So what was the youthful, vigorous Mark Twain doing with his time?
In San Francisco the men of ‘The Call’ told me many legends of Mark’s apprenticeship in their paper five-and-twenty years ago; how he was a reporter delightfully incapable of reporting according to the needs of the day. He preferred, so they said, to coil himself into a heap and meditate until the last minute. Then he would produce copy bearing no sort of relationship to his legitimate work – copy that made his editor swear horribly, and the readers of ‘The Call’ ask for more.
With a few modifications, this is a passable description of the composition of Wuthering Expectations – “coil himself into a heap” is uncannily accurate. This comes from the end of Rudyard Kipling’s 1890 “An Interview with Mark Twain” which can be found in The Portable Kipling (1982). I did not know this interview existed when I wrote yesterday’s piece. Such are the vicissitudes of amateur criticism.
Despite the plain fact that everything Twain wrote was pure invention, he was not really writing fiction for the first couple of decades of his career. I had wondered why his first novel or half-novel (he co-wrote it), The Gilded Age (1873) was so mediocre (I am being charitable), given how much he had written (he was 38 when it came out), but now I see the problem. By 1869, at least – that is as far as I have gotten, and I am relying entirely on the mercy of the editor of the Library of America collection – he had hardly written any ordinarily coherent short fiction as such, but rather a mess of parodies, squibs, jokes, nonsense and anti-stories. The editor gives by far the most space to 1870 – I suppose that year is full of fiction with characters and plots and insights and the usual stuff.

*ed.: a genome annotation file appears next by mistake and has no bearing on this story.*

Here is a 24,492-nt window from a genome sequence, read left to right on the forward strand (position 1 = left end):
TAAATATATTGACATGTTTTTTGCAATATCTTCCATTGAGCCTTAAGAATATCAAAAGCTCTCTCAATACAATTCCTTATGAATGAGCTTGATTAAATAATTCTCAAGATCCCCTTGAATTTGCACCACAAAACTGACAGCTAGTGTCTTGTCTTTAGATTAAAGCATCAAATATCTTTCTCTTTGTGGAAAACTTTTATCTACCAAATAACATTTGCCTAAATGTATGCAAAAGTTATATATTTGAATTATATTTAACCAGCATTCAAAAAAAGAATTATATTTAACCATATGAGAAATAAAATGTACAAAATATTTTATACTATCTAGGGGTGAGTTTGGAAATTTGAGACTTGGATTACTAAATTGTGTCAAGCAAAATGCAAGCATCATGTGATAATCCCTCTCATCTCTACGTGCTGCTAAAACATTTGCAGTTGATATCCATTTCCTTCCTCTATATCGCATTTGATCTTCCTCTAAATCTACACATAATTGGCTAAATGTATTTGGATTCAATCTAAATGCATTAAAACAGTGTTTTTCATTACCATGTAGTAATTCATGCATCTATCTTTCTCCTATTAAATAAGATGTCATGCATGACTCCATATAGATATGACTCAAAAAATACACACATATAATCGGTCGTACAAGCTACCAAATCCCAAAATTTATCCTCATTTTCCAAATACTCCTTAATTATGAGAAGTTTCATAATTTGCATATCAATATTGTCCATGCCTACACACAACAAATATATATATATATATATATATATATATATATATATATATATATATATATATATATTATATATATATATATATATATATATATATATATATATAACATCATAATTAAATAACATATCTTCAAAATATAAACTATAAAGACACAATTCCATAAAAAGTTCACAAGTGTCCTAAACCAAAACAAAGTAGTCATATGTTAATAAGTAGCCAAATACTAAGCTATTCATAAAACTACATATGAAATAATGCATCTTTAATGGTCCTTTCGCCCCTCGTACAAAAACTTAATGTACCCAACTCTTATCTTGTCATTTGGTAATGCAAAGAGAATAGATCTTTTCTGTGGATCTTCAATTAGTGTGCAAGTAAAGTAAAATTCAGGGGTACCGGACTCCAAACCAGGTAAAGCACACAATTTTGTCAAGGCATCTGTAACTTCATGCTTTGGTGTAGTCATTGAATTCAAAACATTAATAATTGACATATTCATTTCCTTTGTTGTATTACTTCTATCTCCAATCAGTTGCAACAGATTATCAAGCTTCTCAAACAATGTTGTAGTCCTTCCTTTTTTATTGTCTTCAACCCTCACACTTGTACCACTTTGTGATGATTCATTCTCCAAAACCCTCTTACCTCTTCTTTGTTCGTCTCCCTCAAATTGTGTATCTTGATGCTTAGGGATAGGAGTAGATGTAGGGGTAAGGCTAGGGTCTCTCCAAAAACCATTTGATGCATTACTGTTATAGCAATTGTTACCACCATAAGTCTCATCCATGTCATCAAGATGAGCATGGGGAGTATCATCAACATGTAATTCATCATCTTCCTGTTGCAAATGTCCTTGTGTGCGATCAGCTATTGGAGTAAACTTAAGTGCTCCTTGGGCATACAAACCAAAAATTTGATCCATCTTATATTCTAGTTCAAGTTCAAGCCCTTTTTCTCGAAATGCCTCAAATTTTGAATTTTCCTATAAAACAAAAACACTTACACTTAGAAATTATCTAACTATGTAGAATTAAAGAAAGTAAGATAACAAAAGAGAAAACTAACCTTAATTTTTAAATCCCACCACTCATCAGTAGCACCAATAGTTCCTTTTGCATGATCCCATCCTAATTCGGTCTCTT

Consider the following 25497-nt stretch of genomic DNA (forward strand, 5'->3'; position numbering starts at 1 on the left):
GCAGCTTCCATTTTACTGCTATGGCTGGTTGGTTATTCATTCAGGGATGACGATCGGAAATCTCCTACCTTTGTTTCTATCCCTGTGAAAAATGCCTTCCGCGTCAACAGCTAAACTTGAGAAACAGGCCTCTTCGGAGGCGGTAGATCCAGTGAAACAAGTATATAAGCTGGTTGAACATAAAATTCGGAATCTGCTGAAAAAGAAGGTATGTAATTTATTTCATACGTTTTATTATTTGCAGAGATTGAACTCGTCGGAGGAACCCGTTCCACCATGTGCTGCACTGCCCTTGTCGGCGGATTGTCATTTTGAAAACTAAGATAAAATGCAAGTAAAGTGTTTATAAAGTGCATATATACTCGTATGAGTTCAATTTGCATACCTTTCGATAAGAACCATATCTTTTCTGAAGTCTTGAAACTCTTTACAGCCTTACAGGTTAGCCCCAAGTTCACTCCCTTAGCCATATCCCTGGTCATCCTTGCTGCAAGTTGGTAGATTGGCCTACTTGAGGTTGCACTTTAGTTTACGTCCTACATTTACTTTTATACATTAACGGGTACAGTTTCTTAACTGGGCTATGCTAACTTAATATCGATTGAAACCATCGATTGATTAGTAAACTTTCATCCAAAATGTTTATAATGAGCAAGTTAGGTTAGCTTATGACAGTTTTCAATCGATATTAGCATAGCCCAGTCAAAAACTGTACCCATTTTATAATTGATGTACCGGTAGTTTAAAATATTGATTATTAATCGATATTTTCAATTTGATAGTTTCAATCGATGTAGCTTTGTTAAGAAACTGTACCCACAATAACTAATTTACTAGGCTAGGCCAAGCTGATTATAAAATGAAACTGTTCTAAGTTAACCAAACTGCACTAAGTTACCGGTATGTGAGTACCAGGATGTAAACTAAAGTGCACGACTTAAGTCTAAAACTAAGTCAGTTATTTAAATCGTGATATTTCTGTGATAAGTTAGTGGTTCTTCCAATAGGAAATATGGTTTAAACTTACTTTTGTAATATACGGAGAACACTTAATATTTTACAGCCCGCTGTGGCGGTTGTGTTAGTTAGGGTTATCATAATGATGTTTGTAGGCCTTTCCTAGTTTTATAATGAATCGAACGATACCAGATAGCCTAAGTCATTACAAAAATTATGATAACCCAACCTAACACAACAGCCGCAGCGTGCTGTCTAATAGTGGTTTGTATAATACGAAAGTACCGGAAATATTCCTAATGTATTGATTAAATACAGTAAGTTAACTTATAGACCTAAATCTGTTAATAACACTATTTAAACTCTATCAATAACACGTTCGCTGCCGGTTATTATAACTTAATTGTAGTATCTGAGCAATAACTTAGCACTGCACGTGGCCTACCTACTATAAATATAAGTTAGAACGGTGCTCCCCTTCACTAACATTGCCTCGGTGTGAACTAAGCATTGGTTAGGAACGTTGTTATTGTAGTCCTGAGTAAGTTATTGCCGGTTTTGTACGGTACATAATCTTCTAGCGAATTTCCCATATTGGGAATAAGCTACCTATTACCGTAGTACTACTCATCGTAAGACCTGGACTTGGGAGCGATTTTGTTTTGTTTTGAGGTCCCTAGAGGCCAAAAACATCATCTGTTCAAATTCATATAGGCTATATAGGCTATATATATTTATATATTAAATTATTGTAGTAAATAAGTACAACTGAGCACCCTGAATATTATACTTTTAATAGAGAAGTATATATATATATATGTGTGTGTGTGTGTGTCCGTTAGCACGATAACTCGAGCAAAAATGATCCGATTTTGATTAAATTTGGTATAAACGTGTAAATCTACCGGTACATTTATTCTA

By anti-stories, I mean something like Twain’s single most famous story, “Jim Smiley and His Jumping Frog” (1865), which in many ways walks and quacks like a short story, a “tale,” with a narrator reporting a story about a frontier prank and chastened hubris he heard from a fellow named Simon Wheeler. Except the narrator, Twain, actually begins the story with a letter to his editor. He accuses the editor of playing a prank on him, sending Twain to Wheeler just to cause aggravation:
I have a lurking suspicion that your Leonidas W. Smiley is a myth – that you never knew such a personage, and that you only conjectured that if I asked old Wheeler about him it would remind him of his infamous Jim Smiley, and he would go to work and bore me nearly to death with some infernal reminiscence of him as long and tedious as it should be useless to me.
Twain is even careful to tell me exactly how to imagine I am hearing the story: “He never smiled, he never frowned, he never changed his voice from the quiet, gently-flowing key to which he turned the initial sentence, he never betrayed the slightest suspicion of enthusiasm…” In other words, Twain tells me how to ruin the story; he takes a number of steps to destroy his own story before it begins.
And soon the tale is reprinted all over the country and Twain is at least slightly famous and it remains his best known short piece, which only improves the joke.
All right. I have uncoiled from my heap. Let me post this thing.